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Apollo becomes latest PE bigwig to plan corporate conversion

A 2017 federal tax law dropping the highest US corporate tax rate from 35% to 21% made it feasible for public PE firms to turn themselves into corporations. Now, Apollo is making the switch.

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After a new federal tax law in late 2017 dropped the highest corporate tax rate in the US from 35% to 21%, it wasn’t long before publicly traded private equity firms began contemplating the switch from a partnership to a C-Corporation.

First came Ares Management in March 2018. KKR followed that summer. And late last month, Blackstone announced it would follow suit, with plans to officially make the transition July 1.

Now, Leon Black’s Apollo Global Management has announced that it will flip to a C-Corp, assuming the firm’s board approves, effective sometime in 3Q. The reveal came in conjunction with Apollo’s 1Q financial results, combining to send the firm’s stock up almost 1%.

Private equity firms have long complained that their shares were undervalued, with Blackstone co-founder Stephen Scwharzman often leading the charge. In theory, flipping to a C-Corp could help fix the issue by making a firm’s shares more accessible to index funds and mutual funds, as well as removing other downsides of operating as a partnership, like the need to fill out complex K-1 tax forms.

The change comes after a healthy quarter for Apollo, albeit one that in at least some respects fell short of expectations. The firm posted distributable earnings in 1Q of $207.4 million, or 50 cents per share; that missed reported analyst expectations of 56 cents per share, but exceeded earnings of $188.6 million and 46 cents per share from the same period last year. Those figures represent the amount available to pay out to shareholders. Net income attributable to Apollo was $149.1 million in 1Q, marking a dramatic bump from losses of $58.2 million during 1Q 2018 and $187.2 million during a turbulent 4Q. Apollo increased its AUM to $303 billion during the first three months of 2019, up 22% YoY.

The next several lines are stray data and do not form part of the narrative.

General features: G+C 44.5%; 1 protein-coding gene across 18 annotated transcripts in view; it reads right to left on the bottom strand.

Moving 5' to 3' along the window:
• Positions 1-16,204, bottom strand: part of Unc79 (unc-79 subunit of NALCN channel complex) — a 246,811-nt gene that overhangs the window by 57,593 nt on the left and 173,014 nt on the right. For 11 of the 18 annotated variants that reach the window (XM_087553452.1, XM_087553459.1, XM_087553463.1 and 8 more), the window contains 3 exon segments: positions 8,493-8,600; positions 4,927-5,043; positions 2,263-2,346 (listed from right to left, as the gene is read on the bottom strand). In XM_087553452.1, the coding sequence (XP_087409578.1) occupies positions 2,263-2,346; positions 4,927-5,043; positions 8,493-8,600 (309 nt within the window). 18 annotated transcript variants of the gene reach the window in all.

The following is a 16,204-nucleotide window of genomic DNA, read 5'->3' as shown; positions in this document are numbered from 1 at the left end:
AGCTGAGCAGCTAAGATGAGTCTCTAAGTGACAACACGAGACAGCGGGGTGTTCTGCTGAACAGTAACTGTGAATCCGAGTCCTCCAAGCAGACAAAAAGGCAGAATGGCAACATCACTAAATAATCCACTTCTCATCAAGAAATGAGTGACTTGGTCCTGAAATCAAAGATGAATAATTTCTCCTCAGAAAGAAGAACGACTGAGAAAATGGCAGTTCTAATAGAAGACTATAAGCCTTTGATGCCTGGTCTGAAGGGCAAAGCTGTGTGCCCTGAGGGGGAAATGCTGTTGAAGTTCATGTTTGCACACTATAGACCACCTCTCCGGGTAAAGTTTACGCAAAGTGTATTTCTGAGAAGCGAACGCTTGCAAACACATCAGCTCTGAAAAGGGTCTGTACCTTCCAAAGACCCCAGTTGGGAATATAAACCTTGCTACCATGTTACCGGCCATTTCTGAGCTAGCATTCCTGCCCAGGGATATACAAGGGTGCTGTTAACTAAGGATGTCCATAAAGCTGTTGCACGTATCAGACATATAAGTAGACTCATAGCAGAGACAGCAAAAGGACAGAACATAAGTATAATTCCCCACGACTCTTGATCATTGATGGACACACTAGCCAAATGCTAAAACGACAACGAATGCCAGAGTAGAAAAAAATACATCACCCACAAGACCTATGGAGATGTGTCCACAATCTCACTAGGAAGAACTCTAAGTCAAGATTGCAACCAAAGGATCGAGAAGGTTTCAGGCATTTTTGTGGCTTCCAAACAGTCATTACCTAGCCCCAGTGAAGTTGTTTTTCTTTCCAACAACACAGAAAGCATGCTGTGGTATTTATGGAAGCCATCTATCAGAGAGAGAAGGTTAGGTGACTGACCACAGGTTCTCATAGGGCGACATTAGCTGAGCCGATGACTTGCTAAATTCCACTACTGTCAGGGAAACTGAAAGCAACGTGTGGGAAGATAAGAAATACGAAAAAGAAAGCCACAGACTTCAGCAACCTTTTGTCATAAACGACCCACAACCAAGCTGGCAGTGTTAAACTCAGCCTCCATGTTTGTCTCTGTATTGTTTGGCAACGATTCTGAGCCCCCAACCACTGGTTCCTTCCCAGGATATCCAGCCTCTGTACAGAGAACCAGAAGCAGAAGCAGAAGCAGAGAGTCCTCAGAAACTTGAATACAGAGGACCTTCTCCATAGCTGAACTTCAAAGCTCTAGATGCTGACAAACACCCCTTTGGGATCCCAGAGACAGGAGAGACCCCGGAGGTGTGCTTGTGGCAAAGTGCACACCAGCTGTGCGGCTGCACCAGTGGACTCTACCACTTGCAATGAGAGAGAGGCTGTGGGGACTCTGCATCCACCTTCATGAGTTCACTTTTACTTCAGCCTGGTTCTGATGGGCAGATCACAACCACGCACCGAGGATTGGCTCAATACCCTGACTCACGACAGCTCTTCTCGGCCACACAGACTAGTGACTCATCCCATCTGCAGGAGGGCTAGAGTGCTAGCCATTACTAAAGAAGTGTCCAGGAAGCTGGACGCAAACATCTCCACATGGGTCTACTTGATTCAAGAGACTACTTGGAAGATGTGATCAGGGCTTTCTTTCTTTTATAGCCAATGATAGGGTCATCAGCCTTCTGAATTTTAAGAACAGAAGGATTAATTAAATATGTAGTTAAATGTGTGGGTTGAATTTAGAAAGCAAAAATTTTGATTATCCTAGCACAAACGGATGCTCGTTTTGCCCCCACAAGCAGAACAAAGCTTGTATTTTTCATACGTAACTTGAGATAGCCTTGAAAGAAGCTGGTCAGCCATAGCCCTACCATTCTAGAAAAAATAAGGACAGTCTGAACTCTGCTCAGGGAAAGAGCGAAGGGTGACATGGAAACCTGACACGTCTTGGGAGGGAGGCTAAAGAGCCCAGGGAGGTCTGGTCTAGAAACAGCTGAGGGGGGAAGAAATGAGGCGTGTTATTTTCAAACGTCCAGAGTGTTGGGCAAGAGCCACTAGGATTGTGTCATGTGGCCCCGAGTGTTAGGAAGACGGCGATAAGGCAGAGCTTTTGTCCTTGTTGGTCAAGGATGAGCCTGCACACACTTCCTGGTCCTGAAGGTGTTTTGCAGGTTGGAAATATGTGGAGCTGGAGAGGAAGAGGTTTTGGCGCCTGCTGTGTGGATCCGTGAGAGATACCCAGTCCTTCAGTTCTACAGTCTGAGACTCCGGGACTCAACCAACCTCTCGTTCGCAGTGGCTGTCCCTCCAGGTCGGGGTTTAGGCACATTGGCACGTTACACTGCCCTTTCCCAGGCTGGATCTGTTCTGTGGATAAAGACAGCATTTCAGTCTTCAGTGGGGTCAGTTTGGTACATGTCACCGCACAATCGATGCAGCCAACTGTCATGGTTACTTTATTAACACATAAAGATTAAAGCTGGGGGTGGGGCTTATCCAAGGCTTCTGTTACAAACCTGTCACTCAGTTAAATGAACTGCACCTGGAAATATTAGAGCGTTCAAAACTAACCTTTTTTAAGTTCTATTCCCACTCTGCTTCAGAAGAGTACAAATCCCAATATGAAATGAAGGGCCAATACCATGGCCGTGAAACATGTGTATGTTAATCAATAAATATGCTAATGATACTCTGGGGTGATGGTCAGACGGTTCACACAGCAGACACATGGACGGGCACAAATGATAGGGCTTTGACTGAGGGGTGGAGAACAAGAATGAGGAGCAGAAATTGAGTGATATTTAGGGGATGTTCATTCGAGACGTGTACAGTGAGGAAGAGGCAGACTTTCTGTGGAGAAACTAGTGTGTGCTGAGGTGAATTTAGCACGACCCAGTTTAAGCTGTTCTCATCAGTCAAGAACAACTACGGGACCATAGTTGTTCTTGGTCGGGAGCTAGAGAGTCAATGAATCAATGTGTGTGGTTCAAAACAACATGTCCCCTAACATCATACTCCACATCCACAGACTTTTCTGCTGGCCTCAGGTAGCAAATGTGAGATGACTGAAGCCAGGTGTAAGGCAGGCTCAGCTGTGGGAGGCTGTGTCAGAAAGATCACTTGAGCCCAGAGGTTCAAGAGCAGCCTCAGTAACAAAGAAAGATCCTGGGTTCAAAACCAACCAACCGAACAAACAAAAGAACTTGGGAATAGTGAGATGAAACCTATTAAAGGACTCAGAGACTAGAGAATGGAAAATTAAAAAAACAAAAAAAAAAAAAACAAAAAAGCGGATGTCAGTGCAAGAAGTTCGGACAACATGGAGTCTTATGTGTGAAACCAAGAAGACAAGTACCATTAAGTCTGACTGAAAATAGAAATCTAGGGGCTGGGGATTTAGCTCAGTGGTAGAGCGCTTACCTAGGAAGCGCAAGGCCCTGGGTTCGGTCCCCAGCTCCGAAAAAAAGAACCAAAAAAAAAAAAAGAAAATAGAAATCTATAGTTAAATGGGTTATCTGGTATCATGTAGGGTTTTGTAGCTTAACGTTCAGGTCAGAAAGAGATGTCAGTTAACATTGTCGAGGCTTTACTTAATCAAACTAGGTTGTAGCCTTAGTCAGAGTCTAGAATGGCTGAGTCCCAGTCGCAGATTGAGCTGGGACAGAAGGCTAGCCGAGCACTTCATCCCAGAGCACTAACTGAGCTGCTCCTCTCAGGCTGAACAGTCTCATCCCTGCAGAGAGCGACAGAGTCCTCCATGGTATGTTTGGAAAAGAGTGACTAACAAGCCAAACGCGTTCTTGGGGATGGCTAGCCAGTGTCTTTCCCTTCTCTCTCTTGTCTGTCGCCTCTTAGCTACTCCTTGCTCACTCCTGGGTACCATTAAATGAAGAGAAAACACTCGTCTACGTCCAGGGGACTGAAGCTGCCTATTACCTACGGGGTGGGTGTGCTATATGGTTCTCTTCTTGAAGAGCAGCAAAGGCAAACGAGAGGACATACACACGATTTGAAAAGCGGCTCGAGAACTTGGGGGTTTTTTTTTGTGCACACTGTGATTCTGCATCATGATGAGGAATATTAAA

Apollo’s earnings report also offered a look at the performance of some of its recent funds. Here’s a closer look, taken straight from the release:

With some $46 billion in dry powder, it makes sense that Apollo has remained active on the dealmaking front. In two separate February deals, the firm took Aspen Insurance private for $2.6 billion and agreed to buy a majority stake in 13 local television stations owned by Cox Media in a move reportedly worth $3 billion. Last month, Apollo agreed to purchase California-based grocery chain Smart & Final for $1.1 billion. And on Thursday, Reuters reported that Apollo-backed Watches of Switzerland had begun exploring a London IPO that could value the retailer of Rolex, Cartier and Omega products at as much as £1 billion (about $1.3 billion).

Featured image via VectorPocket/iStock/Getty Images Plus

Check out our recent analyst note breaking down Blackstone’s switch to a C-Corp.

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    Written by Adam Lewis
    Adam Lewis was a financial writer covering private equity for PitchBook. He covered dealmaking, company and investor news for the PitchBook newsletter and blogs about the intersection of private equity and politics. A graduate of the WSU’s Edward R. Murrow College of Communication, Adam was previously a sportswriter covering the Mariners and Seahawks.
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